When Cohn meets Jake and Bill he praises the writing of Bill. “I’m awfully glad to meet you, Robert said to Bill. I’ve heard so much about you from Jake and I’ve read your books.” (71). Like Cohn and Jake, Bill also makes his living by writing. Bill’s occupation or art of existence is writing as of Cohn and Jakes’. After reaching Spain, Jake and Bill describe the meal of Spain, “The first meal in Spain was always a shock with the hors doeuvres, an egg course, two meat courses, vegetables, salad and dessert and fruit. You have to drink plenty of wine to get it all down” (75). In order to exist in Spain one must drink plenty of wine otherwise it will be shock with the meal of Spain.
In this context, Pearl Greenberg Berg, Maurice H. Cummings and Sanford J. Smoller comment:
The Sun Also Rises as a ‘cultural document’ but the idea of culture is a superficial one indeed. Culture seems to be what-ever any group, however ill-defined, does, thinks, or feels. Thus, Hemingway is made the spokesman for a group of early twentieth-century Anglo-Americans whose identifying characteristics seem to be ‘irrational fears’ about immigrants and industrialization. (926)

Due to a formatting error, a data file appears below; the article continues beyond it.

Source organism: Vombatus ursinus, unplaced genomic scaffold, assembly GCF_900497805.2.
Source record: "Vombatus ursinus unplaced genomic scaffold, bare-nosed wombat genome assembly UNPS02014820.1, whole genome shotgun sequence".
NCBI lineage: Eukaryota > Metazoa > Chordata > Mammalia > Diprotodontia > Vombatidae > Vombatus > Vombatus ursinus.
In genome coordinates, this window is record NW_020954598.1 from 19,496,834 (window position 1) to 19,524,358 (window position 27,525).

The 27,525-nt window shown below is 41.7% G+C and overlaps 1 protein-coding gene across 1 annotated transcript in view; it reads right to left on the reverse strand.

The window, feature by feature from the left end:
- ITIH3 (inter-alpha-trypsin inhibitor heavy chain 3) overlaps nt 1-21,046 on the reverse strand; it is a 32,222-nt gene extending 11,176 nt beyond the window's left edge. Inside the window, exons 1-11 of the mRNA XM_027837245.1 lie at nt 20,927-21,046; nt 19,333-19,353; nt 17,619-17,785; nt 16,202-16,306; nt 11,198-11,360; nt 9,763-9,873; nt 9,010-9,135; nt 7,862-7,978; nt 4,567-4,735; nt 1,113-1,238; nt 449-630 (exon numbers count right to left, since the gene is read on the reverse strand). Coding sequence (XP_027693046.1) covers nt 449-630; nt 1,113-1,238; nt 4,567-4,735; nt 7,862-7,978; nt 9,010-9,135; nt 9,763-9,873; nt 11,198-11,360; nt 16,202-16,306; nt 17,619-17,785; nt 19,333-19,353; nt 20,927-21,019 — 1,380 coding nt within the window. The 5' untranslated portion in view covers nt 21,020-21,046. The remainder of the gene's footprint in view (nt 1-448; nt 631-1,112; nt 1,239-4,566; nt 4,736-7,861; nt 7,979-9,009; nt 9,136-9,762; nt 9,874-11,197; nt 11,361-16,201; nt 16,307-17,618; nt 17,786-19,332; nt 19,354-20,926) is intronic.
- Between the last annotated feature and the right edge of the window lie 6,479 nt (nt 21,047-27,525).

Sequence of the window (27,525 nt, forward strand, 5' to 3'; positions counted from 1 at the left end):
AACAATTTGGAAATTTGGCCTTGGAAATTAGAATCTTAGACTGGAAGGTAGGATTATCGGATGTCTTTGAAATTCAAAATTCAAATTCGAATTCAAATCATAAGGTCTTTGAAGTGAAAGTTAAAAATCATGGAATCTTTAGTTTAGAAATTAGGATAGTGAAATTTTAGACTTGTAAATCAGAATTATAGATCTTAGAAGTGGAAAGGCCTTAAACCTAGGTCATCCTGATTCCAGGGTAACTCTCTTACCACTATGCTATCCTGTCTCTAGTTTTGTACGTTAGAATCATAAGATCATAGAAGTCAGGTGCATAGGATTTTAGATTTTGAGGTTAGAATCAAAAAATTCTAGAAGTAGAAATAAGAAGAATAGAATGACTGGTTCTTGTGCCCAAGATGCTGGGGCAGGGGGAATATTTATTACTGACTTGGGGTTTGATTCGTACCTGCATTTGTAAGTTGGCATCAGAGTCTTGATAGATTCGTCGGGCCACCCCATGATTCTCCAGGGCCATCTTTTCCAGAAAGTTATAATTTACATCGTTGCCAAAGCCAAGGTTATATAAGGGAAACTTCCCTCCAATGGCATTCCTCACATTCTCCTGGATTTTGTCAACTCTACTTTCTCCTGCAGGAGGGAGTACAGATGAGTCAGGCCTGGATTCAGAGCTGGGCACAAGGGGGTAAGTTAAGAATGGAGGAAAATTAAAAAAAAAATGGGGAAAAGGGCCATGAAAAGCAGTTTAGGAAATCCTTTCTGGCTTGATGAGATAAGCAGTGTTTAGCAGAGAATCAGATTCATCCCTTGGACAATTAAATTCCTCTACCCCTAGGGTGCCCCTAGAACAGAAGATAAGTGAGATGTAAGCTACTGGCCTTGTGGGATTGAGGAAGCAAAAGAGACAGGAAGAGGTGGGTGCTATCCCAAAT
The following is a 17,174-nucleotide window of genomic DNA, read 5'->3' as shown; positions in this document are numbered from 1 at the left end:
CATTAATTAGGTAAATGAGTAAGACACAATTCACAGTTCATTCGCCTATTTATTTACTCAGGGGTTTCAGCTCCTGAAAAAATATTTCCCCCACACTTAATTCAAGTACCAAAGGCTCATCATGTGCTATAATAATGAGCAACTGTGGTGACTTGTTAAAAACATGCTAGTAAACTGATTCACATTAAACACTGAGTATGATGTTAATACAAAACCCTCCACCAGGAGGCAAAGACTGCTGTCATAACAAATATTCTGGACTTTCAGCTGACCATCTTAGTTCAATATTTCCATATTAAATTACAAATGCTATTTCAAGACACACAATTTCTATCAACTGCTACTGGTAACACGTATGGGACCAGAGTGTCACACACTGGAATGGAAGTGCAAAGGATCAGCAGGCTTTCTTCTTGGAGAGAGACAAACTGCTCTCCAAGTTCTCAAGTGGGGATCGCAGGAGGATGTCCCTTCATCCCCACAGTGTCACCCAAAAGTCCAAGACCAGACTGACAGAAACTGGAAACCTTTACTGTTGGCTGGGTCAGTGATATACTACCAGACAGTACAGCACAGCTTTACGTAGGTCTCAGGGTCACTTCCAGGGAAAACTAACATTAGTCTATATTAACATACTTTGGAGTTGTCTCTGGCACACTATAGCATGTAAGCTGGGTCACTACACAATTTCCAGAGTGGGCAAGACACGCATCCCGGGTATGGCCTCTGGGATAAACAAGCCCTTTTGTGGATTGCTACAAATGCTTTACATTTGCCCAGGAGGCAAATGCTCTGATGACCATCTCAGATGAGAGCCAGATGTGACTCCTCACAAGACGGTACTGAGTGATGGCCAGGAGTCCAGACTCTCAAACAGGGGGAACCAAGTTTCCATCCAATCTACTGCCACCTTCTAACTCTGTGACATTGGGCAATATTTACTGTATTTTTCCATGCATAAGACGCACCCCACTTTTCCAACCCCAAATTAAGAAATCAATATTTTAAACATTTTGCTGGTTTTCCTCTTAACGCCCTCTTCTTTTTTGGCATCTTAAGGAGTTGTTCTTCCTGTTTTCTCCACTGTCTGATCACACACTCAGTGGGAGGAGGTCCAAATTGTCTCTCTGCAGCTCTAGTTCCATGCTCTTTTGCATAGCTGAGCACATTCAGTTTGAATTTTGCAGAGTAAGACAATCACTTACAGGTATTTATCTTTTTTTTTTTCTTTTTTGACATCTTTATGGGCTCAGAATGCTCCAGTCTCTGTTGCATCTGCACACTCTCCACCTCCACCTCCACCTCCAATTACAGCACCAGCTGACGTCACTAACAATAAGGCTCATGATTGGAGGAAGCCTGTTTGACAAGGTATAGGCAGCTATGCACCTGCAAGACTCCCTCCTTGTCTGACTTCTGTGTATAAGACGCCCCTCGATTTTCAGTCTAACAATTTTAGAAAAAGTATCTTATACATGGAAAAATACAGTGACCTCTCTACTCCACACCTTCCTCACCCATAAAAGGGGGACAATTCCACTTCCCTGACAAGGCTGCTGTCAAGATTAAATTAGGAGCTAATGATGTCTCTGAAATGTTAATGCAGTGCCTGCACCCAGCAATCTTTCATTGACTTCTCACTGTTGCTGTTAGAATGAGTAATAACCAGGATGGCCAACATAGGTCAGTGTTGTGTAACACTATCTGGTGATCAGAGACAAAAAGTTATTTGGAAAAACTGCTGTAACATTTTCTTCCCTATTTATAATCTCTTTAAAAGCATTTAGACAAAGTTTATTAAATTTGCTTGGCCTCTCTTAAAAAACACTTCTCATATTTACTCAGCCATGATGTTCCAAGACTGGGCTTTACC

The characters’ art of living in Spain changes as the culture of Spain is different than that of Paris. The characters make adjustments with their desire, likes and dislikes to the locality— they have to accept whatever comes in front of them.
A drunkard Jake is also a religious character. Sometimes he takes help of God and prays. Jake not only prays for his friends, but also for the sake of his lost relatives, his father, grandfathers and ancestors. But at last he wishes God to grant him a lot of money: